For example, back in the 80s, a friend who moved into the area told me about how at her previous school, the whole class had to take an aural test from a record. The top scoring students were offered instrumental tuition. The pupils hadn’t been trained in aural skills beforehand, though - it was clearly understood that these worked as a viable proxy for ‘innate’ musicianship as a way to identify where limited resources should be focused. I don’t know how widespread this practice was, but the existence of the record implies it was an established method.
So if you ever wonder why so many classical musicians are from middle-class backgrounds, this kind of thing is why: it’s the children whose parents had the resources to access training in their primary years who are thereby able to qualify as ‘talented’ enough to get state support and scholarships as they grow older. (I am suddenly rather embarrassed by the county music scholarship that paid for my piano lessons from the ages of 11-18.)
If you contrast this with something like the Sing Up programme, which invested heavily in making singing a universal activity in primary schools, with the result that many children got better at singing, you can see the resource issue quite clearly. Indeed, if we learned nothing else from Gareth Malone, it’s that you can achieve quite dramatic transformations if you throw enough money and attention at a problem like reluctant teenagers.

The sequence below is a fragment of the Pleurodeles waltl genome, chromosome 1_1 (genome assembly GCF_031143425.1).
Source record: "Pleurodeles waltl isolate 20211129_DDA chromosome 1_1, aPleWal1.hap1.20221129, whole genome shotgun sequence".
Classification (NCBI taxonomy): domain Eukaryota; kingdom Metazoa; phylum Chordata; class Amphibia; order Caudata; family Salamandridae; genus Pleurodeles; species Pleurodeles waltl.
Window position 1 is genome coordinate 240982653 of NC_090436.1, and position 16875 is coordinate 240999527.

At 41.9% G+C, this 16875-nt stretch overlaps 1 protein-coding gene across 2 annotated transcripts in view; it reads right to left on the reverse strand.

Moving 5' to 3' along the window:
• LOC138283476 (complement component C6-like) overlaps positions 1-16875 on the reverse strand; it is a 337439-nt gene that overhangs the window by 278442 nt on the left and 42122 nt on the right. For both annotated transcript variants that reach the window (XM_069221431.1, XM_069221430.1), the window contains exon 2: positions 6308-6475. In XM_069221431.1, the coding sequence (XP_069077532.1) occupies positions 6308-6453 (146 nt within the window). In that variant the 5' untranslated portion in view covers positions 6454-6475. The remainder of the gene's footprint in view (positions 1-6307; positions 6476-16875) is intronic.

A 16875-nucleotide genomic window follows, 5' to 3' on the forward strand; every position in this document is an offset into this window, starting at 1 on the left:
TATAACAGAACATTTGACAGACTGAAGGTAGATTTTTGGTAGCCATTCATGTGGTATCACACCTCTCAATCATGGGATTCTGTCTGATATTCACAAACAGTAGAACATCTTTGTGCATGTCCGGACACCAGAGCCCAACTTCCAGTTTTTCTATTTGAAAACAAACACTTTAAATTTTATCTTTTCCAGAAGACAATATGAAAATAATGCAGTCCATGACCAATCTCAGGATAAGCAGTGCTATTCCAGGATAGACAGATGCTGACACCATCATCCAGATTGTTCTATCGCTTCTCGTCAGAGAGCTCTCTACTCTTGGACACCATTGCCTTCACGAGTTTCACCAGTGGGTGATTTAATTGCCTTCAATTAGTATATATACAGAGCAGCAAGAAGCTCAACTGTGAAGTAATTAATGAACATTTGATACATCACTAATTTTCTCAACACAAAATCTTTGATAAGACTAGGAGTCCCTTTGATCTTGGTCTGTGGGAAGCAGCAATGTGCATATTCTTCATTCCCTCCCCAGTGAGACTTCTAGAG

The capacity for musicianship is not rare. Indeed, both studies of infant responses to music and the whole discipline of ethnomusicology suggest that it is the incapacity for musicianship which is genuinely exceptional. Excellence is unusual, for sure, but that is merely because the opportunity and the will to invest the 10,000 hours of focused practice required to achieve mastery is unusual.
But to call that ‘talent’ seems as profoundly disrespectful to the efforts the truly dedicated have put in to achieve expertise as to call those excluded from musical opportunities ‘unmusical’. And for those with moderate skill, it’s not that you weren’t ‘talented’ enough, it’s that you didn’t put the hours in. (And it’s okay to be moderately skilled; there is a lot of musical pleasure to be given and received with moderate skill. Just stop making excuses about it.)